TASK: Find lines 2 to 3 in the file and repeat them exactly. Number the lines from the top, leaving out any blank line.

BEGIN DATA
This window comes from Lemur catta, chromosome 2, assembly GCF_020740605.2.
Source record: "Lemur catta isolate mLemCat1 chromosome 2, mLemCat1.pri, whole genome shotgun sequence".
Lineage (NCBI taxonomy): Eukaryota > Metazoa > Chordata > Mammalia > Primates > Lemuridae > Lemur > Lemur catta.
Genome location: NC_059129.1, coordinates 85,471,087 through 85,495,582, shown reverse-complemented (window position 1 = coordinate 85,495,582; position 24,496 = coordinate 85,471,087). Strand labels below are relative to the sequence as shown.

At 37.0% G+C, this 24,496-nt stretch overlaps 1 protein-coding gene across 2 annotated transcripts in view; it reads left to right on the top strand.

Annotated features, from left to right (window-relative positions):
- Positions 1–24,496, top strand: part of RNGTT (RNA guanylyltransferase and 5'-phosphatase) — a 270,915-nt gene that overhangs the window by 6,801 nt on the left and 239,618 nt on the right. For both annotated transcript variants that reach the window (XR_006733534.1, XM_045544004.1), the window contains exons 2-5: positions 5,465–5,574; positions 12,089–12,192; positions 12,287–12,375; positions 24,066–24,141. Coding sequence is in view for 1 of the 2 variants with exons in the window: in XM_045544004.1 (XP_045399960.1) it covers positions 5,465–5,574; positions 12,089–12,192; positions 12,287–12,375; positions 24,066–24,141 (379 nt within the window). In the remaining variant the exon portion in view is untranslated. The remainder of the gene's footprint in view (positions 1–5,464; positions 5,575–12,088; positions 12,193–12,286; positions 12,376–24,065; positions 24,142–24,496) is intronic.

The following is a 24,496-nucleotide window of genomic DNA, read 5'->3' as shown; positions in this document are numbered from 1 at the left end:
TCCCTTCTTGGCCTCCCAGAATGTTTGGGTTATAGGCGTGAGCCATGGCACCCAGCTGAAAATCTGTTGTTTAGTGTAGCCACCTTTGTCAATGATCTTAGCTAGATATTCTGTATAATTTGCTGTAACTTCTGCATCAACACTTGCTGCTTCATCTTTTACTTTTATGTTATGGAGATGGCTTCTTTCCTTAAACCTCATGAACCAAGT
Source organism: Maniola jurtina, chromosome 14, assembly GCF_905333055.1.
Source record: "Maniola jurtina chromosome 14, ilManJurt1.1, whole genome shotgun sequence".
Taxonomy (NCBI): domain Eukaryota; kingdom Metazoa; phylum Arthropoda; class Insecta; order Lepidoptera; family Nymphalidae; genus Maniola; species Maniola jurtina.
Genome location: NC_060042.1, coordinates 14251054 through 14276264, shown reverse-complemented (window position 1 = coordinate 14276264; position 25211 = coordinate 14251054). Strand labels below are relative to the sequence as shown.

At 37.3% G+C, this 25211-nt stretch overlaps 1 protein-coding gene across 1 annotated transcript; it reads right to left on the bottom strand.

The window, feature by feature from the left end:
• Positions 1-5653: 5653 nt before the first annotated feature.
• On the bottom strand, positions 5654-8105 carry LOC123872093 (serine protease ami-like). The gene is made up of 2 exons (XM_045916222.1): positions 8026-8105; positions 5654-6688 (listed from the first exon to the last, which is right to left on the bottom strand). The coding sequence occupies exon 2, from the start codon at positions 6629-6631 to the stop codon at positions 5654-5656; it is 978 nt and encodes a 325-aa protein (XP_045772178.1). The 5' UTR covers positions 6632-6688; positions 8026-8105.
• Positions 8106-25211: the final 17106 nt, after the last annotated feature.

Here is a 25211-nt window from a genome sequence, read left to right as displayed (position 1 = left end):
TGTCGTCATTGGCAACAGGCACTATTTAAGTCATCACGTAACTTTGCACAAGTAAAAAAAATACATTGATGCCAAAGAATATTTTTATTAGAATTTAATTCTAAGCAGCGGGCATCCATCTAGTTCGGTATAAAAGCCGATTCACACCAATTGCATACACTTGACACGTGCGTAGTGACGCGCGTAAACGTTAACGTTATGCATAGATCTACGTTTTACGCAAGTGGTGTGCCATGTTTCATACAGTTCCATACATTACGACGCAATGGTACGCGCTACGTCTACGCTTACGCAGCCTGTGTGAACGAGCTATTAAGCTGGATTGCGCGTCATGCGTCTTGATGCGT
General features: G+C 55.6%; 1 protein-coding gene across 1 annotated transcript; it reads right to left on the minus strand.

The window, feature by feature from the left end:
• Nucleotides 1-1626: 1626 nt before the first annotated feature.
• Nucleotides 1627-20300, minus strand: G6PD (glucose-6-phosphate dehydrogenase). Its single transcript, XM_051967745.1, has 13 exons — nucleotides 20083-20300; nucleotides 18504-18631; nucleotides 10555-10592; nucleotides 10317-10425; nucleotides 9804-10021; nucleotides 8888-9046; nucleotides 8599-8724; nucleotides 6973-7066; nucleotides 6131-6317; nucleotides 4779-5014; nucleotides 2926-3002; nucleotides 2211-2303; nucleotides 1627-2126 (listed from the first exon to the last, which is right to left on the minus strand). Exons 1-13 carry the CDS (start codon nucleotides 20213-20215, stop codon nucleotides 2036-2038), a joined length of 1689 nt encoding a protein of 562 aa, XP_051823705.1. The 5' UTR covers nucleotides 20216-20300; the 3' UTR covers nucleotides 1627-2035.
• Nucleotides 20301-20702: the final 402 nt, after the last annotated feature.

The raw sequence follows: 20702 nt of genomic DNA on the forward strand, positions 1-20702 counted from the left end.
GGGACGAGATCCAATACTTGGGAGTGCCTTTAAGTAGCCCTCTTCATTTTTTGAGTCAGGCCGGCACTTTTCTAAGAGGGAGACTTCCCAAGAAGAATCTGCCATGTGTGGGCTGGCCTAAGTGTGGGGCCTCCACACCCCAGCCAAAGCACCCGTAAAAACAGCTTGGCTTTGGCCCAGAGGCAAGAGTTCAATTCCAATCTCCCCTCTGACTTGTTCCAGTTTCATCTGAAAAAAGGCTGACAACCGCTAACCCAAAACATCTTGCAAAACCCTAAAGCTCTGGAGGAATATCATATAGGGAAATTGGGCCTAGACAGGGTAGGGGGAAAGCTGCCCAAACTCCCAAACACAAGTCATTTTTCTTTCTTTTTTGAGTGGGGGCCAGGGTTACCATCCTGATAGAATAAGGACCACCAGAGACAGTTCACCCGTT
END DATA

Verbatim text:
Source record: "Lemur catta isolate mLemCat1 chromosome 2, mLemCat1.pri, whole genome shotgun sequence".
Lineage (NCBI taxonomy): Eukaryota > Metazoa > Chordata > Mammalia > Primates > Lemuridae > Lemur > Lemur catta.